The Fashioning Of The Molten Sea (1 Kings 7:23-26).
Like the fashioning of the two pillars previously the making of the molten sea was a great technical achievement, but we are given no information about how it was accomplished. It is simply a reminder of Hiram’s skill. Its huge size is a reminder of the vastness of God’s provision for cleansing for us in the blood of Jesus (1 John 1:7).
a And he made the molten sea of ten cubits from brim to brim, round in compass, and its height was five cubits, and a line of thirty cubits compassed it round about (1 Kings 7:23).
b And under the brim of it round about there were spherical protrusions (knops) which compassed it, for ten cubits, compassing the sea round about. The spherical protrusions (knops) were in two rows, cast when it was cast (1 Kings 7:24).
c It stood on twelve oxen, three looking toward the north, and three looking toward the west, and three looking toward the south, and three looking toward the east, and the sea was set on them above, and all their hinder parts were inward (1 Kings 7:25).
b And it was a handbreadth thick, and its brim was wrought like the brim of a cup, like the flower of a lily (1 Kings 7:26 a).
a It held two thousand baths (1 Kings 7:26 b).
Note that in ‘a’ their size is emphasised, and the same in the parallel. In ‘b’ its decorations are emphasised, and in the parallel it is described decoratively. In ‘c’ and centrally it is described as set on twelve oxen.
1 Kings 7:23 And he made the molten sea of ten cubits from brim to brim, round in compass, and its height was five cubits, and a line of thirty cubits compassed it round about.’
The measurements of the ‘sea’ are given as ten cubits (just under five metres or fifteen feet) in diameter, five cubits in height and thirty cubits (fourteen metres or forty five feet) in circumference. If the thirty cubits was correct then calculating accurately we would have expected the diameter to be 9.55 (or nine and a half) cubits, but the ten cubits might have included the size of the rims, or may simply, like the thirty cubits, have been an approximate figure. Few Israelites if any would have known how to make the calculation, and the figures may well have been obtained by rough measurement.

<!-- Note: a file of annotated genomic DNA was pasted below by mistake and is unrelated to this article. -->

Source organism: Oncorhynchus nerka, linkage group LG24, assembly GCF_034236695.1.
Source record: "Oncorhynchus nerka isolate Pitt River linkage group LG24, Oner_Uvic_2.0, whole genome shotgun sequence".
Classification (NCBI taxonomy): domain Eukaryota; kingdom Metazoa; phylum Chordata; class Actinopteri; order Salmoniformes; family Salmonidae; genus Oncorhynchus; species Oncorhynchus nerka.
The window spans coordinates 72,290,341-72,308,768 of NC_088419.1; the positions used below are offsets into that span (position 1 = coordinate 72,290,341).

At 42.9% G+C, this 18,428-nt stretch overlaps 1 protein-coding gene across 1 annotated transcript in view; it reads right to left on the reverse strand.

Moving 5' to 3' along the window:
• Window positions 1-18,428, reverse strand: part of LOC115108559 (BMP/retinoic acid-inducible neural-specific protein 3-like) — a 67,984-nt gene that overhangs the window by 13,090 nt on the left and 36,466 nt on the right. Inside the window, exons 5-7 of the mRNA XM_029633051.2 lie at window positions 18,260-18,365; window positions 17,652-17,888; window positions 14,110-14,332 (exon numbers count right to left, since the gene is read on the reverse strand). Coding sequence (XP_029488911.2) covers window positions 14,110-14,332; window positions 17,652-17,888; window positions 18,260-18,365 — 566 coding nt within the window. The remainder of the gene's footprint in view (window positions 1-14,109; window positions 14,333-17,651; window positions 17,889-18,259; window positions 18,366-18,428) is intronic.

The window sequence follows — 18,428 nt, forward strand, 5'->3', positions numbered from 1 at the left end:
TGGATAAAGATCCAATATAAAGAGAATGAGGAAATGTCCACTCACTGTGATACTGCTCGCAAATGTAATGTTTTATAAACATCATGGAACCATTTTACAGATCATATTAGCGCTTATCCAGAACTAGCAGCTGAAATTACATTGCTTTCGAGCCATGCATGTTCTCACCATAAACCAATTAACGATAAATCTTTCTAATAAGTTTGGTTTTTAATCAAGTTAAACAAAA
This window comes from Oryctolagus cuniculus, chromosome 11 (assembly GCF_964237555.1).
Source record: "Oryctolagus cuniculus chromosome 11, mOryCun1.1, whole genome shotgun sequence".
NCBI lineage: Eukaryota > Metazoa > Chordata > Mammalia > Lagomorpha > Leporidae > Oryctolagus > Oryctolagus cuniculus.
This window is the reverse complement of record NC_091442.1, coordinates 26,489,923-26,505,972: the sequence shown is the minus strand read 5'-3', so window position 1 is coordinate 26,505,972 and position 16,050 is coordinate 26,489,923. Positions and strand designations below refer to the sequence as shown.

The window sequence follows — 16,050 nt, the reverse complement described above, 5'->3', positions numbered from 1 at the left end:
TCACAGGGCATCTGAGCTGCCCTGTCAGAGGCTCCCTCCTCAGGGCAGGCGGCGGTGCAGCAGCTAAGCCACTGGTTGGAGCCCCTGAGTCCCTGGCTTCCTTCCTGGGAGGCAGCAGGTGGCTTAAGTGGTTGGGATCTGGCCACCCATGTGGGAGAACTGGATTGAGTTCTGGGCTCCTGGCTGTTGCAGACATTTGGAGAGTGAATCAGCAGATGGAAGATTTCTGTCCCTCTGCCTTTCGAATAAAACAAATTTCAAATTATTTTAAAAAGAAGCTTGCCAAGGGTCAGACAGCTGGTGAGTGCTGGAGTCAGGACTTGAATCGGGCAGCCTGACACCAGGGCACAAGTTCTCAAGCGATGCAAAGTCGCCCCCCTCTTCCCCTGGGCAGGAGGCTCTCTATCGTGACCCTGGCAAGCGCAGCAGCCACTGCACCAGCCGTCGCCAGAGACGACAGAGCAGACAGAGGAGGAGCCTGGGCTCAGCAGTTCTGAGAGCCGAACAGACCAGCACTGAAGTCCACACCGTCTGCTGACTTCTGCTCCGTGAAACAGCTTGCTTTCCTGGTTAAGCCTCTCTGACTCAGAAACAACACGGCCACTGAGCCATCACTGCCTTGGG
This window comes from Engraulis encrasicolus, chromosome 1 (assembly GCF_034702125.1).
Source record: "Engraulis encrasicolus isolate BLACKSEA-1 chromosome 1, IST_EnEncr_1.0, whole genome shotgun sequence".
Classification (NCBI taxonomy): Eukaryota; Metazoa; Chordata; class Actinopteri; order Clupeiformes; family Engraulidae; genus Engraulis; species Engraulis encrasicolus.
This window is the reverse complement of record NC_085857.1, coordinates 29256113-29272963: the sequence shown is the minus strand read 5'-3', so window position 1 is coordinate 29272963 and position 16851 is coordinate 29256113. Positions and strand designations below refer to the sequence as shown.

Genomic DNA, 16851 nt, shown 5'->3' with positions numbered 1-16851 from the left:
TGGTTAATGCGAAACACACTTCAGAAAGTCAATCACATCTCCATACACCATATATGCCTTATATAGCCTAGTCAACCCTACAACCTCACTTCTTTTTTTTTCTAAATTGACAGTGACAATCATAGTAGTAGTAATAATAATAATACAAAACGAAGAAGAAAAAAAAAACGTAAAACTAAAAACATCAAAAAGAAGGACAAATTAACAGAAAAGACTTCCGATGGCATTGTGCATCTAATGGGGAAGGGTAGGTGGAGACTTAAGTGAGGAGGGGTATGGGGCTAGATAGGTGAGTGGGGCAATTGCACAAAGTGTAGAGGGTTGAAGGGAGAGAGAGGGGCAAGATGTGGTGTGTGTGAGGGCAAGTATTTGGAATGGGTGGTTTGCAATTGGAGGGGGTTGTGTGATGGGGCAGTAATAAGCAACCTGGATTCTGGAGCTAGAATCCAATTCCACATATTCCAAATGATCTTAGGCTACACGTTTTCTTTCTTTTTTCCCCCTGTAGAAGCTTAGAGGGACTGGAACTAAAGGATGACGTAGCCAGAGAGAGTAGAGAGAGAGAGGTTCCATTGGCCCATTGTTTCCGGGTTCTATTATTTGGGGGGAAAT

(Living in a mathematically oriented world we tend to forget that in those days all but the simplest of numbers were not in common use. They had no need for them. Similarly even in our day anthropologists and missionaries have often discovered that among many even sophisticated primitive tribes ‘numbers’ were almost meaningless).
1 Kings 7:24
‘And under the brim of it round about there were spherical protrusions which compassed it, for ten cubits, compassing the sea round about. The spherical protrusions were in two rows, cast when it was cast.’
This probably mean that there were spherical protrusions on each side, each group or row covering five cubits, which were cast when the bowl was cast as an integral part of the bowl. 2 Chronicles 4:3 suggests that these protrusions were in the shape of ‘oxen’, and thus ox heads (or even small oxen). Compare the similar feature on the large basin found at Amathus mentioned above. The ox was a symbol of strength.
1 Kings 7:25
‘It stood on twelve oxen, three looking toward the north, and three looking toward the west (yam), and three looking toward the south, and three looking toward the east, and the sea was set on them above, and all their hinder parts were inward.’